Then came the long interval, all 1h30mins of it…where we managed to squeeze a delicious three course meal and another walk around the grounds. I can imagine that can be the interval of oblivion for a lot of punters ending up even forgetting what they’ve seen in the first half. But thankfully in a double bill that problem is slightly alleviated (provided the alcohol intake is fairly low).

L’enfant was clearly directed with a darker much more gothic intention befitting the subject matter. A lot of reviewers seem to find Colette’s libretto unwieldy and not musical enough, on the contrary I thought it grounded the story and gave it great charm and narrative flow.
The opening set of the child doing his homework on a giant table and chair had the feel of an outsize Richard Artschwager sculpture and unfortunately caused a large part of the audience to applaud…continuing a recent bugbear of mine, where we start to see Met Opera style applause for inanimate objects. Can someone make it stop, please?
The oversized look of the furniture was simple, stylish and very effective, the kind of presentation Pelly has got us used to. L’enfant is so easy to turn into a cheap musical full of silly props and dancing teapots in the Disney tradition. But he managed to keep the darkness of the score and the underlying sense of wartime tragedy that runs as an undercurrent through it. Despite the frenetic at times change of tableaux the backstage team did a great job giving us seamless transitions within seconds, keeping up with the around twenty scene changes admirably well. If I had to pick one scene as the one that wowed us, it would be the torn wallpaper one, with the members of the chorus in vague 18th century dress looking like they’ve just escaped the Toile de Jouy wallpaper and step out on the torn piece (ingeniously hiding inside it the sheep mentioned in their aria). That scene encapsulates his directing style, by being quick-witted, not afraid to be literal but always sprinkled with a magical touch.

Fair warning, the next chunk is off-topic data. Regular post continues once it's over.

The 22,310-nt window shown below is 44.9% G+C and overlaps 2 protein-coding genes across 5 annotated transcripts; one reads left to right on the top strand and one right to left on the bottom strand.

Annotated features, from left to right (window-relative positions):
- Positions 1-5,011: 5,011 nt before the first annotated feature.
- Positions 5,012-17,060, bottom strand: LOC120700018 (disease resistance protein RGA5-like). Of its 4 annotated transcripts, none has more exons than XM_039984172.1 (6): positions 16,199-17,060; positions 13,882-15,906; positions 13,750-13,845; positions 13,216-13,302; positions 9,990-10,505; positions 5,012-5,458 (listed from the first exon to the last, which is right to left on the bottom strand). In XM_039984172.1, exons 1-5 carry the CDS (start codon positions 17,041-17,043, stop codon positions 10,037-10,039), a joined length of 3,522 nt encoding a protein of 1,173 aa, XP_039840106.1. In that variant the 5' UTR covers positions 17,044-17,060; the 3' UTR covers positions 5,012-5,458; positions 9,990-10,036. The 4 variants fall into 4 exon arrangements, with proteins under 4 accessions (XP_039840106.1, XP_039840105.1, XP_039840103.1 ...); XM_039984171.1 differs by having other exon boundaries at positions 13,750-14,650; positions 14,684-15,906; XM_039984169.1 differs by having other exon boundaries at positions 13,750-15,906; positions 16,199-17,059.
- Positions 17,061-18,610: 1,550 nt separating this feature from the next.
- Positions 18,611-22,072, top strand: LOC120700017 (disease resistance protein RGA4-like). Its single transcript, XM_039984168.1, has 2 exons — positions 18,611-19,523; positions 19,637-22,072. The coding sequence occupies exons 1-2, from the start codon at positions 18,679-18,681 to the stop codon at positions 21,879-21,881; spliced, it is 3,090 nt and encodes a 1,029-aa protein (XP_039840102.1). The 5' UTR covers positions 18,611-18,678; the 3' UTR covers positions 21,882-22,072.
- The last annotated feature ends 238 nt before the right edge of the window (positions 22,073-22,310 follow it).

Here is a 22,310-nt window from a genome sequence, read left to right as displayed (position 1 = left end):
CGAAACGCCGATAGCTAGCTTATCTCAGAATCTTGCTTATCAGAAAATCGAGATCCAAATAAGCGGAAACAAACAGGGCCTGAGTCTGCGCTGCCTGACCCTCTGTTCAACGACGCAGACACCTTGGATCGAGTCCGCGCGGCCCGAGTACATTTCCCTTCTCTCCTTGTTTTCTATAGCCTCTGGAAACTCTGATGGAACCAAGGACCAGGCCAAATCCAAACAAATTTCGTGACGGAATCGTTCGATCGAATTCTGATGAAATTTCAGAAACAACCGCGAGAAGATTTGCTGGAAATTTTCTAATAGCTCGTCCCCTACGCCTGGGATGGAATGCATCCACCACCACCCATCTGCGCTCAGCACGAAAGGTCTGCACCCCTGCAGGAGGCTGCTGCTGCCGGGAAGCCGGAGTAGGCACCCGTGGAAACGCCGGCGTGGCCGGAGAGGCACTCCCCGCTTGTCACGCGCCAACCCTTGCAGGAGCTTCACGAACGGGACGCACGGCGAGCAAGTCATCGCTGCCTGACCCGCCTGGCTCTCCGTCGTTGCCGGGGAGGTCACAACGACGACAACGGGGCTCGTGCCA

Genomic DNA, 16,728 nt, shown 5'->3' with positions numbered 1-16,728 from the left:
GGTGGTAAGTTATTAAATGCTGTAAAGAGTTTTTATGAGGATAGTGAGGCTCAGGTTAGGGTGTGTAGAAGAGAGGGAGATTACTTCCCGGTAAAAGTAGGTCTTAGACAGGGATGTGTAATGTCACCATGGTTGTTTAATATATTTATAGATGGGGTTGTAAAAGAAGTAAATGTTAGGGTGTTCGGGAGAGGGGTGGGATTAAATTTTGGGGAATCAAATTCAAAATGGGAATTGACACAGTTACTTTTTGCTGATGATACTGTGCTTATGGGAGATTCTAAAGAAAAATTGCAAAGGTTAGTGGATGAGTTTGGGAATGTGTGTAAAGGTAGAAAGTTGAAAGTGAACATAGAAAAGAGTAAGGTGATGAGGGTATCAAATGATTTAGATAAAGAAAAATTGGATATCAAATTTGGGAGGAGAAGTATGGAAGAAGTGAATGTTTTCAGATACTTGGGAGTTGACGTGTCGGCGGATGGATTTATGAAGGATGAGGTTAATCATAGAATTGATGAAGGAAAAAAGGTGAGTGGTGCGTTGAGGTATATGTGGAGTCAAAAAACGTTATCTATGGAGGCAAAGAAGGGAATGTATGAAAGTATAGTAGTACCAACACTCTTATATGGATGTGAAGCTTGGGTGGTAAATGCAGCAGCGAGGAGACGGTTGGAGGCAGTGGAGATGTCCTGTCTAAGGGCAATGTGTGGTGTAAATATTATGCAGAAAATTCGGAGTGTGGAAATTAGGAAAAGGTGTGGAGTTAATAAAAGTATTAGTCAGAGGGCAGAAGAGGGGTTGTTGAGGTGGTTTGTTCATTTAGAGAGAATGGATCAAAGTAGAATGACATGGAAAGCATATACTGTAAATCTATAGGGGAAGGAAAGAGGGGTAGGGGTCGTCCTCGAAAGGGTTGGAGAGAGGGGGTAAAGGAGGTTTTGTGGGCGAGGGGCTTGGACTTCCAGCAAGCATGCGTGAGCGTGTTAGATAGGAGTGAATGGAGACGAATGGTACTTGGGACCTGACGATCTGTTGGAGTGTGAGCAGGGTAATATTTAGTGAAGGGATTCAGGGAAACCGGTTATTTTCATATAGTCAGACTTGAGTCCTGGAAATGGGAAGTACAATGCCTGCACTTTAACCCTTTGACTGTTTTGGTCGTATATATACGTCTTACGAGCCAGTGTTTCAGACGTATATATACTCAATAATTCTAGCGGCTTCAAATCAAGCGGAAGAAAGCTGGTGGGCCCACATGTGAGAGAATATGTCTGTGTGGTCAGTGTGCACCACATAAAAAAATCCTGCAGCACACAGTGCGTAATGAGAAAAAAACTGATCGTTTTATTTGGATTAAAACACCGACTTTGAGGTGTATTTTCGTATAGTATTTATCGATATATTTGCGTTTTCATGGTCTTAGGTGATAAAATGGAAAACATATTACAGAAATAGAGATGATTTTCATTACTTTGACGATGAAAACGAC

The piece calls for a totally co-ordinated ensemble cast doubling up on many of the parts and Glyndebourne’s troupe delivered in spades, every singer relished their vignettes with particular highlights the two armchairs who managed to be both menacing and darkly fascinating. The fire as sang by Kathleen Kim was both vivid and aggressive and in sparkling  vocal form. And of course the duet of the china cup and the teapot (which the libretto reverts to English for the pot and cod Chinese for the cup) which was done with such ease and devilish cheek it turned the house to a bunch of laughing children. A work that can too easily turn into a piece of cheap musical theatre was turned into a much more sophisticated affair without losing its touch with the playful side of Ravel’s music and Colette’s thoughtful libretto.

This double bill was full of panache, varying from the wide-eyed excitement of a cheating wife to the unexpected horror of a misbehaving child. Make sure you tune in on the 19 August to see the live broadcast on Glyndebourne’s and The Guardian’s websites. Or even better get some tickets and see it live in all your finery, it’s worth the trip just for the ravishing playing of the London Philharmonic. I will definitely return to the Festival next year.

Read More

The productions’ page on Glyndebourne’s website: http://glyndebourne.com/production/ravel-double-bill
Interesting article on Colette’s libretto:  http://www.guardian.co.uk/music/2012/jul/27/colette-lenfant-sortileges-libretto
Interview with Laurent Pelly on the Guardian website: http://www.guardian.co.uk/music/2012/aug/09/glyndebourne-odd-ravel-double-bill

Promotional videos for the two productions

Tweets from the evening